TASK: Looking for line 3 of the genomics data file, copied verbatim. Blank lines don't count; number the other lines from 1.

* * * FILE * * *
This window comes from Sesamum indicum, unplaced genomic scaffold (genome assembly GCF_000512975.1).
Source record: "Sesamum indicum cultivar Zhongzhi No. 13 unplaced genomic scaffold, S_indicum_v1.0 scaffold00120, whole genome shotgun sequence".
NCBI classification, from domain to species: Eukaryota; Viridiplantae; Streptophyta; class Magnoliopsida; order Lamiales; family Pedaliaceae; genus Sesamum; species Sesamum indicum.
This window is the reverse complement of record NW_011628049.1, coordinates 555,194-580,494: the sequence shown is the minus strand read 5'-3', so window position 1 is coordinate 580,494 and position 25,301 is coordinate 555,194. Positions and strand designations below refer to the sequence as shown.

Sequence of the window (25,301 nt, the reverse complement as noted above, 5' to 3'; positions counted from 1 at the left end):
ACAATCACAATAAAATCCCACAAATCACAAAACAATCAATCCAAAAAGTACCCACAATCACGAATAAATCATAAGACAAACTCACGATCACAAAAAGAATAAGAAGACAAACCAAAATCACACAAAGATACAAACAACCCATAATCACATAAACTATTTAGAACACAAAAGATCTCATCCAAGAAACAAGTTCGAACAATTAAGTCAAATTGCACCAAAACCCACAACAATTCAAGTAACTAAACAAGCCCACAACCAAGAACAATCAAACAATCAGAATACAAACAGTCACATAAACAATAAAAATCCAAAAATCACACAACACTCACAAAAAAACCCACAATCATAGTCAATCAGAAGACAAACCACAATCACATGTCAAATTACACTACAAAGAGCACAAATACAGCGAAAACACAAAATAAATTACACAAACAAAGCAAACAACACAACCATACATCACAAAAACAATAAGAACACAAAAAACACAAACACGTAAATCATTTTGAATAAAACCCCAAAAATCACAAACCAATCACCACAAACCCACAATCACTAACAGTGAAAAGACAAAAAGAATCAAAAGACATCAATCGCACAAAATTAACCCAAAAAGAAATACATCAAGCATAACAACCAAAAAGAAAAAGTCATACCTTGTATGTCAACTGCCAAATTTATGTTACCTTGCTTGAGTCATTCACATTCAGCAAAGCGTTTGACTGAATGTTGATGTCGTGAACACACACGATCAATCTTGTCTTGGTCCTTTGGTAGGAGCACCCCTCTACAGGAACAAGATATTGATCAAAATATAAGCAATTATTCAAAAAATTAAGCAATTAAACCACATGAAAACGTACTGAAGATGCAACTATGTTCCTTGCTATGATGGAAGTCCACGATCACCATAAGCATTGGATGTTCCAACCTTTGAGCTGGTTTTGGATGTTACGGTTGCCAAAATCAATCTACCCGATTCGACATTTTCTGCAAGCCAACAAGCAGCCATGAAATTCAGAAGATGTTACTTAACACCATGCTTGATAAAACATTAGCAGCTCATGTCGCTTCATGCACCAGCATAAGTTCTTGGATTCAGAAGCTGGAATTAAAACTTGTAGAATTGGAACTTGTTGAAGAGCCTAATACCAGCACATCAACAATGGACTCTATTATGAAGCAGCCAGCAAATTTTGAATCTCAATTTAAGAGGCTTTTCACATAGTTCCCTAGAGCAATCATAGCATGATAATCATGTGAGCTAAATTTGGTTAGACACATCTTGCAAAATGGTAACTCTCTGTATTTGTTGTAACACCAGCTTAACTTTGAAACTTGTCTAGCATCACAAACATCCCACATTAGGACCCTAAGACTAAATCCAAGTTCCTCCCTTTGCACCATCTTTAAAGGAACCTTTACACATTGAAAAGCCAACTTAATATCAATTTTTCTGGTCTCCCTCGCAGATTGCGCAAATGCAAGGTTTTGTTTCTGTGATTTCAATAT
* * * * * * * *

NCBI classification, from domain to species: Eukaryota; Viridiplantae; Streptophyta; class Magnoliopsida; order Lamiales; family Pedaliaceae; genus Sesamum; species Sesamum indicum.